Apologies are an important part of workplace resolution and I have made something of a study of them, their nature and wording. They’ve become endemic in public life in recent days. This post is about how to make effective apologies and was prompted by something I heard on the radio on Sunday.
Tom Swarbrick (on LBC) responded to the assertion that the UK Prime Minister had not used the word ‘sorry’ in his infamous statement on Wednesday. Swarbrick pointed out that Mr Johnson’s statement opened with the words ‘I want to apologise’, and in his opinion, this amounted to the same thing. I don’t agree.
What makes an effective apology?
If we are judging an apology’s effectiveness, we are normally looking at its emotional or affective impact; at whether it assuages the negative emotions that others are feeling. From the unprecedented media reaction to Mr Johnson’s statement, it doesn’t seem that his apology was particularly effective in this regard. People’s negative emotions apparently remain; some have been exacerbated.
There were, of course, immediate political reasons requiring Mr Johnson to apologise. Apparently, members of his party demanded an apology for their continued support. So, he did what he had to: he used the word apologise (twice) in a statement. He also delivered it in the correct tone. Tone of delivery is an important part of effectiveness. When some his political colleagues described Johnson’s apology as ‘abject’, they were almost certainly referring to its tone. I would describe the tone as one of apparent empathetic and serious humility.
The statement is thought to have bought him time within his own party: Mr Johnson had apologised and he had adopted the correct tone in doing so.
But he did not say he was sorry. In my parlance, our Prime Minister delivered a technical rather than a real or an affective apology. Yes, tone is important, but as far as content is concerned, I have two, possibly three, points to make about the most effective apologies:
(i) they normally include the word ‘sorry’;
(ii) unreserved apologies are stronger and the more careful the wording, the less reserved an apology feels.
Compare Johnson’s content with other recent examples
Let’s compare what our Prime Minister said with the apologies of two of his staff (when they apologised this week for their leaving parties). James Slack said: “I wish to apologise unreservedly for the anger and hurt caused. This event should not have happened at the time that it did. I am deeply sorry and take full responsibility.” Kate Josephs said: “I am truly sorry that I did this and for the anger that people will feel as a result. Sheffield [the City for whom she now works] has suffered greatly during the pandemic, and I apologise unreservedly.”
Mr Johnson’s statement started with very similar words to Mr Slack’s: ‘I want to apologise’. You could argue that Johnson’s desire (to apologise) remained unfulfilled. His statement went on to say how knowing he was: he knew the anguish people have been through and the rage they felt with him. Then he admitted to getting things wrong and he took responsibility for that. But he did not say he was sorry.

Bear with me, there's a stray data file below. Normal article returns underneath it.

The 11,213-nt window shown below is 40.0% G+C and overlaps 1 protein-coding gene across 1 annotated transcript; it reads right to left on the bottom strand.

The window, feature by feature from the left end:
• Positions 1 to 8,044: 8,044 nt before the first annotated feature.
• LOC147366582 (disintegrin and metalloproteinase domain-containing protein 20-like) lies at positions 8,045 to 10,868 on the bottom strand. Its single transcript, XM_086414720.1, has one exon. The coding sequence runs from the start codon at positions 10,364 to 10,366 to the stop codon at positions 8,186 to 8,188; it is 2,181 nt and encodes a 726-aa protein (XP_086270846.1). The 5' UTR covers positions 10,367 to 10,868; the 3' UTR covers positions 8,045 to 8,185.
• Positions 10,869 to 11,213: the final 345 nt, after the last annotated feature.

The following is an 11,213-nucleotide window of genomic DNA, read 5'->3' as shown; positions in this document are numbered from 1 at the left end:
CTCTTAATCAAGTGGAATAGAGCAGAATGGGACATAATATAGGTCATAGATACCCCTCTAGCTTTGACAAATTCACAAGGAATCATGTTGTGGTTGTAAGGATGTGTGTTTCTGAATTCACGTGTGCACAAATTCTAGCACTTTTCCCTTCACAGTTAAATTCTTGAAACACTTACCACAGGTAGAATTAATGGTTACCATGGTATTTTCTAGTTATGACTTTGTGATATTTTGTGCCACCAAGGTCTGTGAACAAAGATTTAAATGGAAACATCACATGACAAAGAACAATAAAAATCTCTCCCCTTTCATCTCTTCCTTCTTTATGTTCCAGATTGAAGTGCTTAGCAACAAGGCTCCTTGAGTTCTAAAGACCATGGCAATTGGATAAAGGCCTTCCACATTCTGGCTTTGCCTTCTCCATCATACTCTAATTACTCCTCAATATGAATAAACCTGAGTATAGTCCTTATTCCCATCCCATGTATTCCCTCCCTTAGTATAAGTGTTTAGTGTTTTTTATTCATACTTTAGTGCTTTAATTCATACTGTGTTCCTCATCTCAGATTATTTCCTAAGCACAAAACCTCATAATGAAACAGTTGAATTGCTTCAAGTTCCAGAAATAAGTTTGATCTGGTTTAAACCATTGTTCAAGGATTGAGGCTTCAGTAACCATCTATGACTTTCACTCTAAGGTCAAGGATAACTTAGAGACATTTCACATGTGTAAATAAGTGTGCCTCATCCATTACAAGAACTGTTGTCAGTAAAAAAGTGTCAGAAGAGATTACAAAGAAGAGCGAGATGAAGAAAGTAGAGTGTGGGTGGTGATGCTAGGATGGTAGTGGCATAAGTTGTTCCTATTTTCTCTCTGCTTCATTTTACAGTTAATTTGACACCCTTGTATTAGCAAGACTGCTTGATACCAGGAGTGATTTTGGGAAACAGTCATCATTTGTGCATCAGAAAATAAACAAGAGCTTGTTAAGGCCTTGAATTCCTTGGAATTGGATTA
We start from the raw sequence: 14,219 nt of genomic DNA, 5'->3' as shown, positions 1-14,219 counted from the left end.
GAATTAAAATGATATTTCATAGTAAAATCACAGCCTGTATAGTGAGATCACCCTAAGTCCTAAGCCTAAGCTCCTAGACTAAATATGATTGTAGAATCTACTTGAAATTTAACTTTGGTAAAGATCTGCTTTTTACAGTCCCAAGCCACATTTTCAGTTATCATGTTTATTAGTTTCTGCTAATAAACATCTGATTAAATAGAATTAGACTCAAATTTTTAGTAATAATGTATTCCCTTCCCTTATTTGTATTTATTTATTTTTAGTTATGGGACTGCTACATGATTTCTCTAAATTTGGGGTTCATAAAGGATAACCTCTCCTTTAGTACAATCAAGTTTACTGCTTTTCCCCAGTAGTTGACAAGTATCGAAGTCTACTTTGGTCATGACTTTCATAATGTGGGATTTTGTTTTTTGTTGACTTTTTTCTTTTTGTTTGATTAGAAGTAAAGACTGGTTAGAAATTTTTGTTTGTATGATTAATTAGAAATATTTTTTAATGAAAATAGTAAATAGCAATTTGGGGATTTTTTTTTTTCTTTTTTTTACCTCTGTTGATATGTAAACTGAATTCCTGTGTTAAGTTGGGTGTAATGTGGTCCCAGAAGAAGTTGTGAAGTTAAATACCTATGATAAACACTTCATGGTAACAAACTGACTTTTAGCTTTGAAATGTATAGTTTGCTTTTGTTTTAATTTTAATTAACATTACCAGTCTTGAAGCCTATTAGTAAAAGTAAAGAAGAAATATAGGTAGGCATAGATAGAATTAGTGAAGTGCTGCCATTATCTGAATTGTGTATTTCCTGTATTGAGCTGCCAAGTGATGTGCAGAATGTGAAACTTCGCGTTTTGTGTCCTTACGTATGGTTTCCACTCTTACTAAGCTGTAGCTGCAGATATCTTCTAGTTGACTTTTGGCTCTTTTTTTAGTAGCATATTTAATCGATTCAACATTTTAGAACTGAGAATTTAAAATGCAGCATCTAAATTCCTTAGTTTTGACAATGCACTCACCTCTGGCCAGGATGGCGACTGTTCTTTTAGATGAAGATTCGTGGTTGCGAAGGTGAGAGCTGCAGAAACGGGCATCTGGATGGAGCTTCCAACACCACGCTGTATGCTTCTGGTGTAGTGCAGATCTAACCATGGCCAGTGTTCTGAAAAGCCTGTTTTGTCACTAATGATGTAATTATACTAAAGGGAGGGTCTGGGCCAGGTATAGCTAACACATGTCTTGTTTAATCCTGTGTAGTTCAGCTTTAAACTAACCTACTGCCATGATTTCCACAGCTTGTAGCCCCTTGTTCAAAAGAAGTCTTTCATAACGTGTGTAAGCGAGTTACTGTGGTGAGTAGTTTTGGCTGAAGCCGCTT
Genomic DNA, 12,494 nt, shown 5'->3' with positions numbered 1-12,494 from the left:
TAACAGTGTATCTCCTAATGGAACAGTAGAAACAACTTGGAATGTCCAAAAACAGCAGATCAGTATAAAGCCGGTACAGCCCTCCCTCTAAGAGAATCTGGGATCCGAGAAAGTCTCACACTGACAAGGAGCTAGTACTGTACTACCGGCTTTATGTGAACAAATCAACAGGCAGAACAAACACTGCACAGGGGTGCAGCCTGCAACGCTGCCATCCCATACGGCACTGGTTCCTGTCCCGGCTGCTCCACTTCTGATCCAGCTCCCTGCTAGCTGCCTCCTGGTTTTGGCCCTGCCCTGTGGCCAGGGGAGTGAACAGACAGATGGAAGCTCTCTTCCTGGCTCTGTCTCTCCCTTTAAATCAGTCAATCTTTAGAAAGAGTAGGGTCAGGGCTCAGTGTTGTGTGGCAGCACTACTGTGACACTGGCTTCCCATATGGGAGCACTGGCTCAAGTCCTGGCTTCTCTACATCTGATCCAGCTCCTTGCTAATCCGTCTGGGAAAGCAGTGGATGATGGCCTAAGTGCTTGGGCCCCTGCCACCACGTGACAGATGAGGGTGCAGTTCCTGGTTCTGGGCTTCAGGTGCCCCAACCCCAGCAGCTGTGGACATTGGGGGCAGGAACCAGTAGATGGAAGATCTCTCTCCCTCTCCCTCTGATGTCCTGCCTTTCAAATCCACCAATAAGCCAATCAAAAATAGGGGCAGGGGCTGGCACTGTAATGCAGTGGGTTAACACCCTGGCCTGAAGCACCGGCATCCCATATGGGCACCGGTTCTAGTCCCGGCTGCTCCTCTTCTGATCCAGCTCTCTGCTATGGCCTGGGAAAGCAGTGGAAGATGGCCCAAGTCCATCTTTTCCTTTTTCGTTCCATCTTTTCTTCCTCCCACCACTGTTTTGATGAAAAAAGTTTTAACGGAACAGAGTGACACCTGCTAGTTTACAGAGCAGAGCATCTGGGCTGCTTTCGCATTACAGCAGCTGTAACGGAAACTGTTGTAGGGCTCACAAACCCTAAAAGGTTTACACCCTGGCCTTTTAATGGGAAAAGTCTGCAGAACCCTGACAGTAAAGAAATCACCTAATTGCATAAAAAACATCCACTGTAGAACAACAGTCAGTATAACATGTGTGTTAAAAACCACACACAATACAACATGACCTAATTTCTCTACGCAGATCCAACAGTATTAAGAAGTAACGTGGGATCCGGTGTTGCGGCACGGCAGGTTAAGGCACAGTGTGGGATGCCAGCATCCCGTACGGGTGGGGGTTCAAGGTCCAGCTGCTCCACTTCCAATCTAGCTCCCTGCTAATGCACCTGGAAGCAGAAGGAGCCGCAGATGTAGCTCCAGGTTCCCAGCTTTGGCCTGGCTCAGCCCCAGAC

Almost always in my experience (of 31 years in the trade), what people fear most in actually apologising is that they will be admitting liability. And, without doubt, that is what Mr Johnson and his advisers had in mind here.
My advice to people who have done wrong is always the same: the thing that is most likely to get you out of trouble is a full and an unreserved apology. It’s what will change people’s minds. And that’s often the most effective route out of trouble because the motor driving the difficulty you’re facing is almost always other people’s anger. You can assuage that anger best by apologising. Properly.
What about the admission of liability? I always ask the same question: ‘Did you do the thing they are angry about?’
This brings us on to the other big weakness in his statement: Johnson’s reservations.
What is an unreserved apology?
When Slack and Josephs apologised ‘unreservedly’ they were doing so without qualification (or reservation). They were saying in effect, ‘What I did was wrong’.
Mr Johnson came nowhere close to that. He called the garden ‘an extension of the office’. He pointed to its constant use as a source of fresh air. He was very careful to say that he was only there for about 25 minutes. He also said that he ‘believed implicitly that this was a work event.’ There’s a whole other piece here about keeping your apology credible, but I’m focused primarily on simplicity. And can we just focus for one moment on the word ‘implicitly’; it fails the simple test of being a word that normal humans use in everyday speech. It also shouts ‘drafted by lawyers’.
To conclude: if you want your apology to be effective:
(i) keep the language simple and your claims credible;
(ii) say you’re sorry; and
(iii) own what you did.
Towards the end of his statement Mr Johnson offered ‘his heartfelt apologies.’ That is technical, not affective, emotion altering language. That would be ‘I am deeply sorry for what I did... Sorry.’
This stuff isn’t that difficult.